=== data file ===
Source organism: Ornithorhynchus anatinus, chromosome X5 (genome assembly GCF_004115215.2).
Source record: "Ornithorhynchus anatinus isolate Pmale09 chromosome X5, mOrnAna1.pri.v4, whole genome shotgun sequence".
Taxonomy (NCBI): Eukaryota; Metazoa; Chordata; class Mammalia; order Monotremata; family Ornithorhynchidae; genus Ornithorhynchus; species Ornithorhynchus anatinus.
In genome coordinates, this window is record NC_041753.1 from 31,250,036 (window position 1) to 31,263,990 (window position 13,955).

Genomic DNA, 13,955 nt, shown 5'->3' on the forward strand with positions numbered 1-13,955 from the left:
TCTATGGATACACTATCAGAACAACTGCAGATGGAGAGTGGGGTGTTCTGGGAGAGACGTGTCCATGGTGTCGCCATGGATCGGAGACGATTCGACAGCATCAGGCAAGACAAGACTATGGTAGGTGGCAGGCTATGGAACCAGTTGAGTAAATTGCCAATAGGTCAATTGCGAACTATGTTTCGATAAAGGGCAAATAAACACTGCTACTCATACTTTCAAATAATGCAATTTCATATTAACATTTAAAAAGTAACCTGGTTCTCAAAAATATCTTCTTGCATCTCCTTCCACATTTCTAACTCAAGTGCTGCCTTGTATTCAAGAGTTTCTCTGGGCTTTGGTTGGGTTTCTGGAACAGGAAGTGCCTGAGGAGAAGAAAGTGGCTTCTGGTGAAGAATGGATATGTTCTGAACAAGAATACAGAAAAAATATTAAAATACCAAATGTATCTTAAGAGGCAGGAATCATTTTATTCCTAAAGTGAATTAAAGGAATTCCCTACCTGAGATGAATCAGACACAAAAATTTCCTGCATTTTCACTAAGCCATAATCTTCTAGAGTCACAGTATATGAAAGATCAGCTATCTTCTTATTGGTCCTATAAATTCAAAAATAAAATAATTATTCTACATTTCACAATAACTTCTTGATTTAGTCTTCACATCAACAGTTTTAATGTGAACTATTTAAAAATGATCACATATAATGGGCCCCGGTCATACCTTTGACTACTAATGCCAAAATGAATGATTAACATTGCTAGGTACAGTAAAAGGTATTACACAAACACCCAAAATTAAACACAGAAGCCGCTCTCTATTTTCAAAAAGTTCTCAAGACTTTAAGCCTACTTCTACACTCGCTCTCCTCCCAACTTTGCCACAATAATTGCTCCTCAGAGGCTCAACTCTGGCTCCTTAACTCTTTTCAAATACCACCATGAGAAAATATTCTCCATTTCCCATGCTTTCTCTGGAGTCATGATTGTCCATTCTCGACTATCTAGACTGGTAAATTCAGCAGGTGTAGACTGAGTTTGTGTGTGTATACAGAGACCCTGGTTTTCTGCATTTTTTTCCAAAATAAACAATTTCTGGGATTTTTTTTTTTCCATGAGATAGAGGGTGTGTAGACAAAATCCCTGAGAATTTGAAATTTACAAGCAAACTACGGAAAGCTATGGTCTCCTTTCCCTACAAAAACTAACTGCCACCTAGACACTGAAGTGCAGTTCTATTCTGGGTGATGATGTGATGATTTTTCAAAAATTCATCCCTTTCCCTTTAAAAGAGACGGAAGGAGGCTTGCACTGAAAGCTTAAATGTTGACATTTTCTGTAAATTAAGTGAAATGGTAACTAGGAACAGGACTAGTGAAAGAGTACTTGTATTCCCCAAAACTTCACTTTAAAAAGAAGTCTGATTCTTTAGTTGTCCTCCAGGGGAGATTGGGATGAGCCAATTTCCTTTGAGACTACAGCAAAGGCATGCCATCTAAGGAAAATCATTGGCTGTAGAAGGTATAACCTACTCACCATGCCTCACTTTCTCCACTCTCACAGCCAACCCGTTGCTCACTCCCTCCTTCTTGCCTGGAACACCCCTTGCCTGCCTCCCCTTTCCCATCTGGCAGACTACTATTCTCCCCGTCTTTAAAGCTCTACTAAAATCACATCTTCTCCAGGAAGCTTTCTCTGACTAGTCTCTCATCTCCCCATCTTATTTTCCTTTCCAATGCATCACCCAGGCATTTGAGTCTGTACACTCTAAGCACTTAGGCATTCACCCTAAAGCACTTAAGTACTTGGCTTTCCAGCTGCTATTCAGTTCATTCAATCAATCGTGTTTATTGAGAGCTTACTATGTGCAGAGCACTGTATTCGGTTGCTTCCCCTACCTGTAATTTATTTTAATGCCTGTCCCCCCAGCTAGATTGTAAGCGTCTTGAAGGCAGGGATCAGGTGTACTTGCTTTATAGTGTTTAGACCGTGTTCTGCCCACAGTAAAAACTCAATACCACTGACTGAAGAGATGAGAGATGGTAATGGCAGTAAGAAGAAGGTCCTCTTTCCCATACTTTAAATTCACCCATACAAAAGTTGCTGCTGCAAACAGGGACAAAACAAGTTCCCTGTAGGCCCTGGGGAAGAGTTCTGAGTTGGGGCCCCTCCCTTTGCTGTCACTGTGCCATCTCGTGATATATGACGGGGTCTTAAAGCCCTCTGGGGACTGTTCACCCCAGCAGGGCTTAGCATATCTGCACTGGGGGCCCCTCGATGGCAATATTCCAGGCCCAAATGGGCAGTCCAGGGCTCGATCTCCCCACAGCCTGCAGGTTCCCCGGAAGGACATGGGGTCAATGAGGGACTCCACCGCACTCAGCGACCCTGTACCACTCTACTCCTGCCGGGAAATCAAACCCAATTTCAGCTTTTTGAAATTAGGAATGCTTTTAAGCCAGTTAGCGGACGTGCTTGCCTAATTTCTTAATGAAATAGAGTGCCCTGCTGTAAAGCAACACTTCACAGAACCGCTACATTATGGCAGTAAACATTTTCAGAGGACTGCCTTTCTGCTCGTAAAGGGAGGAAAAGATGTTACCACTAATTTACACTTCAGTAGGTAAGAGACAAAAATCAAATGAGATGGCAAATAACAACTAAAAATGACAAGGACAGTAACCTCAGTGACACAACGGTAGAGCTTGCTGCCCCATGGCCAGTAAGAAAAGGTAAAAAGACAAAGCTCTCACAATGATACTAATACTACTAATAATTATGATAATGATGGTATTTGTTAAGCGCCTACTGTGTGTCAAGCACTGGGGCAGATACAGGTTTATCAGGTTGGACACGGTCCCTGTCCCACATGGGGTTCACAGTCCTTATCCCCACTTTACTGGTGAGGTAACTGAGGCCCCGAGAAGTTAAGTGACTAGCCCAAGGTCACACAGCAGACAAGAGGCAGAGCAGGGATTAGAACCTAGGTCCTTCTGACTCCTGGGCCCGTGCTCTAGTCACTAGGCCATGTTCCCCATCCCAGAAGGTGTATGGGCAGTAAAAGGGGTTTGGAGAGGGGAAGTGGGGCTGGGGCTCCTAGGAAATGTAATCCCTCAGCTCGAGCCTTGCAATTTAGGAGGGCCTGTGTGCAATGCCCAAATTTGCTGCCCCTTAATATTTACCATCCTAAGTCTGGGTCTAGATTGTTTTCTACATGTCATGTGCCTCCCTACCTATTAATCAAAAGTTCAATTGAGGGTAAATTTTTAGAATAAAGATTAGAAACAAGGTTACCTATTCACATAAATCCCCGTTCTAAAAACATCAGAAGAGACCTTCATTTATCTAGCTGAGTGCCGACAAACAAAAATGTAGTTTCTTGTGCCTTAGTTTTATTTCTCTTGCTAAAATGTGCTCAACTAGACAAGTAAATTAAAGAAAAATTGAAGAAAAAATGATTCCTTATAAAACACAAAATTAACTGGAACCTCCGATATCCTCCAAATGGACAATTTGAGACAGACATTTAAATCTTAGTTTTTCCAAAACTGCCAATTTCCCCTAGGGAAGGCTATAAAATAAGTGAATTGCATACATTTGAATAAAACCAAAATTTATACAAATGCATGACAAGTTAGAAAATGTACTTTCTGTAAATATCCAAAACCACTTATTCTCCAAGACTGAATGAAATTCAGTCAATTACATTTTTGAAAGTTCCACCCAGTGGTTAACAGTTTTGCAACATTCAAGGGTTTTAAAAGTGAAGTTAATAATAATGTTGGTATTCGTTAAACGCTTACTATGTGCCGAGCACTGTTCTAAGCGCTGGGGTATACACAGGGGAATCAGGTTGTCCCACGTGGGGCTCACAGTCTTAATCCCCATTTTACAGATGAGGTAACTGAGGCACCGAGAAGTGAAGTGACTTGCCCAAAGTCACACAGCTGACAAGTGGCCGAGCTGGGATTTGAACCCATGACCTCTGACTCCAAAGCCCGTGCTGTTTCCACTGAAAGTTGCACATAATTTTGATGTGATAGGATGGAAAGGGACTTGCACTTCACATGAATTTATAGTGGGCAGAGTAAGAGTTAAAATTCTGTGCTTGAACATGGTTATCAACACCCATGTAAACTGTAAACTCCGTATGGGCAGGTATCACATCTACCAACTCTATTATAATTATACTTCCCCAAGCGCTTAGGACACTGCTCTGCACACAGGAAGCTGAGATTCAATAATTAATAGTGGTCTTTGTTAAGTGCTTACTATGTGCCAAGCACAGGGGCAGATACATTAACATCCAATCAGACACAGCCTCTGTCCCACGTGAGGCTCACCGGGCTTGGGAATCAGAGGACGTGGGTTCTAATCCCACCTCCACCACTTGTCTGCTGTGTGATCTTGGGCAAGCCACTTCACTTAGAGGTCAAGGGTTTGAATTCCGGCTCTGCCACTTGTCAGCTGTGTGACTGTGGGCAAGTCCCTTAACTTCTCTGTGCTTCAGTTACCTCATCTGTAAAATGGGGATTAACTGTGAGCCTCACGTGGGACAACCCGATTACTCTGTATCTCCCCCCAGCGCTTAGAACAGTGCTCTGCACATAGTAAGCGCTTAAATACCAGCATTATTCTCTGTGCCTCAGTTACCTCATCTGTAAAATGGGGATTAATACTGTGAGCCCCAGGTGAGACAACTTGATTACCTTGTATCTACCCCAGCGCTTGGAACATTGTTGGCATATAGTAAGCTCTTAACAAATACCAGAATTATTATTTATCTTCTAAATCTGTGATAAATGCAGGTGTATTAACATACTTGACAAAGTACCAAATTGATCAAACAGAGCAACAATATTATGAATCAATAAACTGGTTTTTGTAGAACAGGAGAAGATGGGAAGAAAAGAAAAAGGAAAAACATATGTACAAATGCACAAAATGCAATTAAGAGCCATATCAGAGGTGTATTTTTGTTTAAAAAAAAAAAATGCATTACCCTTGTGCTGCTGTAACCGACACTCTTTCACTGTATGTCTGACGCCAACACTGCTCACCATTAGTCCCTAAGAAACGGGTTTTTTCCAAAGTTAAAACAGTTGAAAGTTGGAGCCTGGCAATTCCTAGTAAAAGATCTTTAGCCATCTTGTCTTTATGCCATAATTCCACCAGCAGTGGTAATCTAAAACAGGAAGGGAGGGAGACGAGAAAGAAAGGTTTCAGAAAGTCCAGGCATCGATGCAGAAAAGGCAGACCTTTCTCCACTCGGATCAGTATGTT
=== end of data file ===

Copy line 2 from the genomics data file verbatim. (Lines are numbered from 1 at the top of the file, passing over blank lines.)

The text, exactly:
Source record: "Ornithorhynchus anatinus isolate Pmale09 chromosome X5, mOrnAna1.pri.v4, whole genome shotgun sequence".